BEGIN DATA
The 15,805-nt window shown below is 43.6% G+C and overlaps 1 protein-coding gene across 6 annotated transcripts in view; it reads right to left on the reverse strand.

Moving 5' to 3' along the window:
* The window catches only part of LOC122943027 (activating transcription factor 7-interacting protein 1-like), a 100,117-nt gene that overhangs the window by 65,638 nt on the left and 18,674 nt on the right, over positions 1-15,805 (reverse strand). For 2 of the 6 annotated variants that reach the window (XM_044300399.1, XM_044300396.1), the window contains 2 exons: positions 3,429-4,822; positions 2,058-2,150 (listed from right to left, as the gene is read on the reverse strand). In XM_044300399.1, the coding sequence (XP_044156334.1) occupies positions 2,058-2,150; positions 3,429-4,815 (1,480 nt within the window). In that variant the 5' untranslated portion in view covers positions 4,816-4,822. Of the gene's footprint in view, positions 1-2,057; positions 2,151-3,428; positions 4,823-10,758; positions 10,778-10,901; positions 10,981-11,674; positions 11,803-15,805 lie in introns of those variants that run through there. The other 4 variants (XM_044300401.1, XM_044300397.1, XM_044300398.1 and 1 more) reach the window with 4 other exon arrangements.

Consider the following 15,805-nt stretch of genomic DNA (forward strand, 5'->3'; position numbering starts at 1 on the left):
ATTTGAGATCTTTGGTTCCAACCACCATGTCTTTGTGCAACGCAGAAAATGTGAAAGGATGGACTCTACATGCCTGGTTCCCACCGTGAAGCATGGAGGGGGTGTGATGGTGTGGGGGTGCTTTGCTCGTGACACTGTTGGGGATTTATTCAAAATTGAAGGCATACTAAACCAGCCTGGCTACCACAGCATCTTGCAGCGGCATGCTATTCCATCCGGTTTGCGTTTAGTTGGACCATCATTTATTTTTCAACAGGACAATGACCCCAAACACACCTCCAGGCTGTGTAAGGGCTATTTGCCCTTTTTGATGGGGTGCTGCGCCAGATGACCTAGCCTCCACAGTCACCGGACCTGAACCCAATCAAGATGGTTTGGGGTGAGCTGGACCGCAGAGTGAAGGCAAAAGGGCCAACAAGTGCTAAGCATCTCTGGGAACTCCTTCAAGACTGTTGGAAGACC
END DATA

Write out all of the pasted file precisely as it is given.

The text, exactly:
The 15,805-nt window shown below is 43.6% G+C and overlaps 1 protein-coding gene across 6 annotated transcripts in view; it reads right to left on the reverse strand.

Moving 5' to 3' along the window:
* The window catches only part of LOC122943027 (activating transcription factor 7-interacting protein 1-like), a 100,117-nt gene that overhangs the window by 65,638 nt on the left and 18,674 nt on the right, over positions 1-15,805 (reverse strand). For 2 of the 6 annotated variants that reach the window (XM_044300399.1, XM_044300396.1), the window contains 2 exons: positions 3,429-4,822; positions 2,058-2,150 (listed from right to left, as the gene is read on the reverse strand). In XM_044300399.1, the coding sequence (XP_044156334.1) occupies positions 2,058-2,150; positions 3,429-4,815 (1,480 nt within the window). In that variant the 5' untranslated portion in view covers positions 4,816-4,822. Of the gene's footprint in view, positions 1-2,057; positions 2,151-3,428; positions 4,823-10,758; positions 10,778-10,901; positions 10,981-11,674; positions 11,803-15,805 lie in introns of those variants that run through there. The other 4 variants (XM_044300401.1, XM_044300397.1, XM_044300398.1 and 1 more) reach the window with 4 other exon arrangements.

Consider the following 15,805-nt stretch of genomic DNA (forward strand, 5'->3'; position numbering starts at 1 on the left):
ATTTGAGATCTTTGGTTCCAACCACCATGTCTTTGTGCAACGCAGAAAATGTGAAAGGATGGACTCTACATGCCTGGTTCCCACCGTGAAGCATGGAGGGGGTGTGATGGTGTGGGGGTGCTTTGCTCGTGACACTGTTGGGGATTTATTCAAAATTGAAGGCATACTAAACCAGCCTGGCTACCACAGCATCTTGCAGCGGCATGCTATTCCATCCGGTTTGCGTTTAGTTGGACCATCATTTATTTTTCAACAGGACAATGACCCCAAACACACCTCCAGGCTGTGTAAGGGCTATTTGCCCTTTTTGATGGGGTGCTGCGCCAGATGACCTAGCCTCCACAGTCACCGGACCTGAACCCAATCAAGATGGTTTGGGGTGAGCTGGACCGCAGAGTGAAGGCAAAAGGGCCAACAAGTGCTAAGCATCTCTGGGAACTCCTTCAAGACTGTTGGAAGACC